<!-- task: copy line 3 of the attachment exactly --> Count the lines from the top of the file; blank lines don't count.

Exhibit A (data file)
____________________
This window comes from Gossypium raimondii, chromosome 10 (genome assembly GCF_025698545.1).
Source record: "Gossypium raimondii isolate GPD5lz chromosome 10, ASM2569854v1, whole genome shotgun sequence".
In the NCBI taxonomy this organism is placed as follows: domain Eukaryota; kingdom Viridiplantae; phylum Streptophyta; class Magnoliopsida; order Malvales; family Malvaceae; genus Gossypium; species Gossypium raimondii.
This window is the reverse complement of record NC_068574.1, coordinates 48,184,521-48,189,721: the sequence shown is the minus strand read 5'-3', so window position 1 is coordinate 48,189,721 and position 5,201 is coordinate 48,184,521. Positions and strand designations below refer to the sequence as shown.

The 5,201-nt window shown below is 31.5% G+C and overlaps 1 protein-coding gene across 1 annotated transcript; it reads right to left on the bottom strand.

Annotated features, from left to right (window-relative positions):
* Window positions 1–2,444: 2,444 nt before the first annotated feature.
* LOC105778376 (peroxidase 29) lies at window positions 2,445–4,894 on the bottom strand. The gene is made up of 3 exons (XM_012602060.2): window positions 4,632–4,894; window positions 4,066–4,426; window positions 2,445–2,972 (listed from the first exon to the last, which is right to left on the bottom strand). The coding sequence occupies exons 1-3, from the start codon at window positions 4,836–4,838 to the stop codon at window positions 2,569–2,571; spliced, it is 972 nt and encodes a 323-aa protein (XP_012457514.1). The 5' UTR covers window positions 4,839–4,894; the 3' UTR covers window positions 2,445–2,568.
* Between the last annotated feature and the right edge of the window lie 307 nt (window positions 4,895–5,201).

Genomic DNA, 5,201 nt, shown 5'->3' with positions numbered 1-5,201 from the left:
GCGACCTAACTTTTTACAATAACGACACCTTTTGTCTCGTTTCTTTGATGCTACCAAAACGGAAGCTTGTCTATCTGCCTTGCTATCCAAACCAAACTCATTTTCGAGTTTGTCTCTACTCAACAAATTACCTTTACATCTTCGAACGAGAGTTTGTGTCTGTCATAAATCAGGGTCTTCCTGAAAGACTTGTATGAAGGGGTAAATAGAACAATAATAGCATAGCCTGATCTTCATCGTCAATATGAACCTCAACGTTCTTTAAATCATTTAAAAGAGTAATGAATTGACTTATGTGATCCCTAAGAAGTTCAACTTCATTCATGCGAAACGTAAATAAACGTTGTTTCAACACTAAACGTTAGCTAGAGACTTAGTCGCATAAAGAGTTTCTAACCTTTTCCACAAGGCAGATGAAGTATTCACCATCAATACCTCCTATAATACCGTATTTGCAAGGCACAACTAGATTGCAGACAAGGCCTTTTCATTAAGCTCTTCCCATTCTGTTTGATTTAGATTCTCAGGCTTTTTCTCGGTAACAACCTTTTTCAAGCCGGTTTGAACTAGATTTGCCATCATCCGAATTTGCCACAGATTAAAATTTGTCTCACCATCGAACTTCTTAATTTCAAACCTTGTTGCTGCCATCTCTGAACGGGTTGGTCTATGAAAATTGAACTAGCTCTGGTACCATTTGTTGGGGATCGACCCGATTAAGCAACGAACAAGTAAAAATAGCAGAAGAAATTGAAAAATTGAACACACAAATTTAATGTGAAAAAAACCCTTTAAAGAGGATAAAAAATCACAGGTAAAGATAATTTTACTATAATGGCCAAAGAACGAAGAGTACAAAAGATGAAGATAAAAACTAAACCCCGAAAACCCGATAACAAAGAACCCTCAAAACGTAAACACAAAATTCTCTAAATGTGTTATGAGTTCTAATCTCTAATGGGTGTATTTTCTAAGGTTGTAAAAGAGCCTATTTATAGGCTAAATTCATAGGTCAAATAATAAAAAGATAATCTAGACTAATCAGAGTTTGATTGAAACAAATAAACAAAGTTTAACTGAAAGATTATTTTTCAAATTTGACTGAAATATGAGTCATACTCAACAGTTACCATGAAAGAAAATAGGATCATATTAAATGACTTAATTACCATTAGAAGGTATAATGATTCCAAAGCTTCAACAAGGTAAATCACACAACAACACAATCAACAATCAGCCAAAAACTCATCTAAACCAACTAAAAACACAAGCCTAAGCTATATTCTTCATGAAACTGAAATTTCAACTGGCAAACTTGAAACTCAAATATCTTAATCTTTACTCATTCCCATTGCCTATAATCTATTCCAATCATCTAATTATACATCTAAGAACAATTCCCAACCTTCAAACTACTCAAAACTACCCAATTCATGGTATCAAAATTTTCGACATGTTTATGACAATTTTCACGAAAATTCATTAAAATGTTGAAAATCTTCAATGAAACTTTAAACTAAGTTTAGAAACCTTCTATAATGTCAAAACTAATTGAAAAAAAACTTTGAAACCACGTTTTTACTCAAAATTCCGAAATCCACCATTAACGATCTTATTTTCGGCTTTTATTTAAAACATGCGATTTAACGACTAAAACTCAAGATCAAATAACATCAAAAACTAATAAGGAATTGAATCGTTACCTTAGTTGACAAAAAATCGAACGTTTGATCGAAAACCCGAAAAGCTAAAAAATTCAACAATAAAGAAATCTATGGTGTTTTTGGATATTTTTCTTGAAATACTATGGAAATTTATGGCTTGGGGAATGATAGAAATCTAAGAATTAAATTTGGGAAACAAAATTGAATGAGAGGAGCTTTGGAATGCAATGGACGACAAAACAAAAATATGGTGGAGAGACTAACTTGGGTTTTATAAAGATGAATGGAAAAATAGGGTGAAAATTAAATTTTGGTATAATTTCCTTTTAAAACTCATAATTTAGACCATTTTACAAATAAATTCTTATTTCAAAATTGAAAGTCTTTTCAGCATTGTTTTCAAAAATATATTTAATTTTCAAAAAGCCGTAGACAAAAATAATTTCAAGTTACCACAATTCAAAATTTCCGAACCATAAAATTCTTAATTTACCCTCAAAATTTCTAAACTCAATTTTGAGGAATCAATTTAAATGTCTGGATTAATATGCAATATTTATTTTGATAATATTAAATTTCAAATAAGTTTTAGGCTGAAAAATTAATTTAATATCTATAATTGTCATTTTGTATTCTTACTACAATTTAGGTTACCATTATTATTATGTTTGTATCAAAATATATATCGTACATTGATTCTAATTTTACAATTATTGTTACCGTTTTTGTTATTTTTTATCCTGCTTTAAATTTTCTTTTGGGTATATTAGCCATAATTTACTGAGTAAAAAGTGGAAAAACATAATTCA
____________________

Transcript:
In the NCBI taxonomy this organism is placed as follows: domain Eukaryota; kingdom Viridiplantae; phylum Streptophyta; class Magnoliopsida; order Malvales; family Malvaceae; genus Gossypium; species Gossypium raimondii.